Transcranial Direct Current Stimulation for Sleep

PI: Ulysses Magalang, MD


Hypersomnia is a condition in which a person has difficulty staying awake and alert during the day, despite adequate nighttime sleep. The purpose of this study is to assess the effect of transcranial direct current stimulation (tCDS) on sleepiness and alertness in patients with hypersomnia. In this randomized study, measures of alertness and sleepiness among participants receiving tCDS will be compared to participants receiving sham intervention. Results from this study will be used to inform clinical management of hypersomnia.

Biorepository for Obstructive Sleep Apnea

PI: Ulysses Magalang, MD


Obstructive Sleep Apnea (OSA) is associated with a variety of adverse consequences including hypertension, stroke, cardiovascular disease, and motor vehicle crashes due to excessive daytime sleepiness. This biorepository will compile demographic data, survey responses, medical history, and biomarker data from patients with OSA undergoing sleep studies. Knowledge about the risk factors, physiological, biological, and genetic differences as well as outcomes obtained from a cohort of subjects undergoing sleep studies will inform our understanding of the relationship between sleep and brain performance, as well as improve clinical treatment of patients with OSA.

Harry T. Mangurian Jr. Foundation Funded Studies

Harry T. Mangurian Jr. Foundation Funded Studies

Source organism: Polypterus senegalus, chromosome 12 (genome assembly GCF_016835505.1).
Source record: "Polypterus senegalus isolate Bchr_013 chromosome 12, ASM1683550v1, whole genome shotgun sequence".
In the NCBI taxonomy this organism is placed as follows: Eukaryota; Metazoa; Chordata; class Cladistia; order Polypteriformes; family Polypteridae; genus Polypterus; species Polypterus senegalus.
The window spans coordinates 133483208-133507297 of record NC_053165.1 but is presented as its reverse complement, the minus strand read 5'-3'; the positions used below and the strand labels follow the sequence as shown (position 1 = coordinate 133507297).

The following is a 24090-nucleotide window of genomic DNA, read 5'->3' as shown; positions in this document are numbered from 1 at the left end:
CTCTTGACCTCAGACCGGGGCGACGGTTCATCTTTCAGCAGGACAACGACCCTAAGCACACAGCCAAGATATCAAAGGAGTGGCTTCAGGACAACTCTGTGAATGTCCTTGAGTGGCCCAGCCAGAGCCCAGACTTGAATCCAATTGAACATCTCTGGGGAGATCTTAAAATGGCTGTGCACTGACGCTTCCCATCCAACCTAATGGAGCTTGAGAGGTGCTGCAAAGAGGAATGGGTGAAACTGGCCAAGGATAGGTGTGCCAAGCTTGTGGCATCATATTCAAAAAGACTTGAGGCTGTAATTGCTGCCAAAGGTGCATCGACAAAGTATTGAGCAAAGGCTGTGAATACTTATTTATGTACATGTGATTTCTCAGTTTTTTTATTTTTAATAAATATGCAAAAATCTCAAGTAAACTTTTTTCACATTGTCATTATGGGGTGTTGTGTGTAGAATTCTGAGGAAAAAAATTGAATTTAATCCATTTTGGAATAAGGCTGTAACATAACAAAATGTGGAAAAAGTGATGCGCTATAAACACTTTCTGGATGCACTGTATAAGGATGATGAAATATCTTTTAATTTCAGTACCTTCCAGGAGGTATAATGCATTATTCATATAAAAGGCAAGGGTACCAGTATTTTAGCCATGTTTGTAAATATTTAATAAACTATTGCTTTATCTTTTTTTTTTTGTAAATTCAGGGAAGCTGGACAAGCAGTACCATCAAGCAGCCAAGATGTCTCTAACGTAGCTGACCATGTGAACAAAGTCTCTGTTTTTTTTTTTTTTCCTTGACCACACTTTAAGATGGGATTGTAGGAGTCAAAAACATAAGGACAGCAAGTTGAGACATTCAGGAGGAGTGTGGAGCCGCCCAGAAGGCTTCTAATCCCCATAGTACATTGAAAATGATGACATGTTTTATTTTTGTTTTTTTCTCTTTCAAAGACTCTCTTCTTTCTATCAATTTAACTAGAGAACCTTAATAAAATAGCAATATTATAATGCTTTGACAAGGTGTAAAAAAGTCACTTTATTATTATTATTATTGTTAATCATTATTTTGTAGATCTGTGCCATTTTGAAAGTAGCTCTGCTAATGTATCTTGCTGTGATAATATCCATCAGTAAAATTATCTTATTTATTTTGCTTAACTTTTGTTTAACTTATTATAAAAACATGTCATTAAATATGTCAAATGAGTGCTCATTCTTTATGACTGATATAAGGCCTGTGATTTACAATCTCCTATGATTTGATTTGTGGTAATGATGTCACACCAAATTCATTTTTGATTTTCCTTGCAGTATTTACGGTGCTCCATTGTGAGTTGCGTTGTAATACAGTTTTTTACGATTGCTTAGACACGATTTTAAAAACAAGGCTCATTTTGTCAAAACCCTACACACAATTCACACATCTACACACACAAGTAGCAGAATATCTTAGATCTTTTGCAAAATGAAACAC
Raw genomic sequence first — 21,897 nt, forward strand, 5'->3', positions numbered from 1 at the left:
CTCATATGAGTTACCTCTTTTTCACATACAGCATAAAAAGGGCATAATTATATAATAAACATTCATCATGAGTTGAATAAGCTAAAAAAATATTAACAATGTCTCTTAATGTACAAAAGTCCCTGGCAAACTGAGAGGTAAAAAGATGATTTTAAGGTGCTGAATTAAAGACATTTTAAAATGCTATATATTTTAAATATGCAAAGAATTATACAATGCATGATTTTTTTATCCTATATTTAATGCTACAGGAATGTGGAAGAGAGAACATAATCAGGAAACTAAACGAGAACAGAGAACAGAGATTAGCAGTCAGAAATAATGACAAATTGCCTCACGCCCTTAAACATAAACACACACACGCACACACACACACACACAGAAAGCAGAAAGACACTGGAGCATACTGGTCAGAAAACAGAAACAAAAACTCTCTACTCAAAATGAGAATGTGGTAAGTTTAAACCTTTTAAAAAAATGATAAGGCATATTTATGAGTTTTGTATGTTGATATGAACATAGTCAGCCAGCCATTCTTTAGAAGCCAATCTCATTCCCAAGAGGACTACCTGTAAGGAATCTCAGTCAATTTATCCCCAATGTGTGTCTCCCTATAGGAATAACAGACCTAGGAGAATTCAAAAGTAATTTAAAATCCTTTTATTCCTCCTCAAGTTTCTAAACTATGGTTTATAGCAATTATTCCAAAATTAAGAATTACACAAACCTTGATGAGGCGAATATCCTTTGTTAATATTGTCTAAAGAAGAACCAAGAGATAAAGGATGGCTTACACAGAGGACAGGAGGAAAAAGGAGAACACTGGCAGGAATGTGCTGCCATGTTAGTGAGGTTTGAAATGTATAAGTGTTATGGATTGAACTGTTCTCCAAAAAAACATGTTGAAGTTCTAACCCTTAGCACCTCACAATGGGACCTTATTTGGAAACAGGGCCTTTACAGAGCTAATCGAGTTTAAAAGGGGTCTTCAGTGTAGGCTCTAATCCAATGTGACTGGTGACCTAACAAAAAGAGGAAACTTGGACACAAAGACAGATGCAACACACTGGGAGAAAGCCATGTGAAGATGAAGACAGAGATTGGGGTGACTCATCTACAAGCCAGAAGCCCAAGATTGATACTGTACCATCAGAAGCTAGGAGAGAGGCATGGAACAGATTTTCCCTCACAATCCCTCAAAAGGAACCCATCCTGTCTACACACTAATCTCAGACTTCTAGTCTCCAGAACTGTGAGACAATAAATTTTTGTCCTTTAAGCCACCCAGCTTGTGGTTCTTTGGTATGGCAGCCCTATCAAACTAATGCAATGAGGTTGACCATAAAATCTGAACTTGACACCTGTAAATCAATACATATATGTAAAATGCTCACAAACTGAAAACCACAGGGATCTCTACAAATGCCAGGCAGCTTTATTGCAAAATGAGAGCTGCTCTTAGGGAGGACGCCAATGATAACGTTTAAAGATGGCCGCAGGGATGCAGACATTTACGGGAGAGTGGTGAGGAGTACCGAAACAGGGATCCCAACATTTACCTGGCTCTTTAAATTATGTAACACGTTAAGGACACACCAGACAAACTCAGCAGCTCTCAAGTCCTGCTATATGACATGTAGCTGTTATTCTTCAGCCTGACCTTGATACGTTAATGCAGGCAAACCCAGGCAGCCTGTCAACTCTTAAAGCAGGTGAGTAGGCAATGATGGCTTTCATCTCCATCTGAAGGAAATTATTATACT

The Role of Sensory Deprivation on Neuromuscular Recovery from Intense Exercise

PI: William Kraemer, PhD


In athletic and military populations, physical exertion or exercise stress plays a major role in the demands placed on athletes and warfighters. This study, done in cooperation with the Air Force Research Laboratory, seeks to examine how float tank therapy affects recovery following physical exertion. Markers associated with performance and recovery will be compared between participants receiving float tank therapy and participants who rested under normal conditions. Cognitive testing and biomarkers associated with traumatic brain injuries will also be assessed, with the ultimate goal of understanding how to augment restorative processes, which can also be applied to clinical populations. 

Mathematical Modeling and Robotic Device Development for Enhancing Brain Health and Performance through Closed-loop Feedback Control

PI: Mingjun Zhang, PhD, DSc, Scott Galster, PhD